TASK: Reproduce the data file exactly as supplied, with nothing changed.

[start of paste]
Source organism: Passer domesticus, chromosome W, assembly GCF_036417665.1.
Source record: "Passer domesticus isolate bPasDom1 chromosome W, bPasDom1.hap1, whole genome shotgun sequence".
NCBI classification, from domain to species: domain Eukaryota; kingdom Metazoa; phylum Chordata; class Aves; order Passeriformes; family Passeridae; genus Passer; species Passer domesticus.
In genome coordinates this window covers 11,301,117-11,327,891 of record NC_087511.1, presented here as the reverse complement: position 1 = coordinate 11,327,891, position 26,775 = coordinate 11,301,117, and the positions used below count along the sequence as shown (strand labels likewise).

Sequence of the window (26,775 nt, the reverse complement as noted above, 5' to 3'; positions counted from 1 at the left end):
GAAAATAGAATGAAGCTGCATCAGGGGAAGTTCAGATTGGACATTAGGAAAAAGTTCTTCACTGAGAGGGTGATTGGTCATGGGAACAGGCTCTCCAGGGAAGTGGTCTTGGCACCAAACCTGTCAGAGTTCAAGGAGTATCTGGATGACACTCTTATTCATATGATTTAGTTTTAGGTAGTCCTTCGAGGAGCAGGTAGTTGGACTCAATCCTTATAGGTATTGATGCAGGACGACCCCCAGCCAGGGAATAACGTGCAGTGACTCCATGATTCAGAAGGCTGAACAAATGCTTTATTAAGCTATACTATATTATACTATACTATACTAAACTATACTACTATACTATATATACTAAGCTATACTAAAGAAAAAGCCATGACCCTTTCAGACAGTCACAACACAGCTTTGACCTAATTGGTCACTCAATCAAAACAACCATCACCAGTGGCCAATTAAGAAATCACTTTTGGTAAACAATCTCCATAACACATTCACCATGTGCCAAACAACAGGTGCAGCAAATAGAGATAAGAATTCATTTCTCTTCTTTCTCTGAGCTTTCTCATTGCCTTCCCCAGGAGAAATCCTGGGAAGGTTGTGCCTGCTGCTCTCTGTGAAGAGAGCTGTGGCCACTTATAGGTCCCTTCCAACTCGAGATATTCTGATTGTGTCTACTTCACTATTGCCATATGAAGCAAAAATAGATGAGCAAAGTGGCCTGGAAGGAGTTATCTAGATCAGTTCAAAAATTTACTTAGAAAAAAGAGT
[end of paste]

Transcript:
Source organism: Passer domesticus, chromosome W, assembly GCF_036417665.1.
Source record: "Passer domesticus isolate bPasDom1 chromosome W, bPasDom1.hap1, whole genome shotgun sequence".
NCBI classification, from domain to species: domain Eukaryota; kingdom Metazoa; phylum Chordata; class Aves; order Passeriformes; family Passeridae; genus Passer; species Passer domesticus.
In genome coordinates this window covers 11,301,117-11,327,891 of record NC_087511.1, presented here as the reverse complement: position 1 = coordinate 11,327,891, position 26,775 = coordinate 11,301,117, and the positions used below count along the sequence as shown (strand labels likewise).

Sequence of the window (26,775 nt, the reverse complement as noted above, 5' to 3'; positions counted from 1 at the left end):
GAAAATAGAATGAAGCTGCATCAGGGGAAGTTCAGATTGGACATTAGGAAAAAGTTCTTCACTGAGAGGGTGATTGGTCATGGGAACAGGCTCTCCAGGGAAGTGGTCTTGGCACCAAACCTGTCAGAGTTCAAGGAGTATCTGGATGACACTCTTATTCATATGATTTAGTTTTAGGTAGTCCTTCGAGGAGCAGGTAGTTGGACTCAATCCTTATAGGTATTGATGCAGGACGACCCCCAGCCAGGGAATAACGTGCAGTGACTCCATGATTCAGAAGGCTGAACAAATGCTTTATTAAGCTATACTATATTATACTATACTATACTAAACTATACTACTATACTATATATACTAAGCTATACTAAAGAAAAAGCCATGACCCTTTCAGACAGTCACAACACAGCTTTGACCTAATTGGTCACTCAATCAAAACAACCATCACCAGTGGCCAATTAAGAAATCACTTTTGGTAAACAATCTCCATAACACATTCACCATGTGCCAAACAACAGGTGCAGCAAATAGAGATAAGAATTCATTTCTCTTCTTTCTCTGAGCTTTCTCATTGCCTTCCCCAGGAGAAATCCTGGGAAGGTTGTGCCTGCTGCTCTCTGTGAAGAGAGCTGTGGCCACTTATAGGTCCCTTCCAACTCGAGATATTCTGATTGTGTCTACTTCACTATTGCCATATGAAGCAAAAATAGATGAGCAAAGTGGCCTGGAAGGAGTTATCTAGATCAGTTCAAAAATTTACTTAGAAAAAAGAGT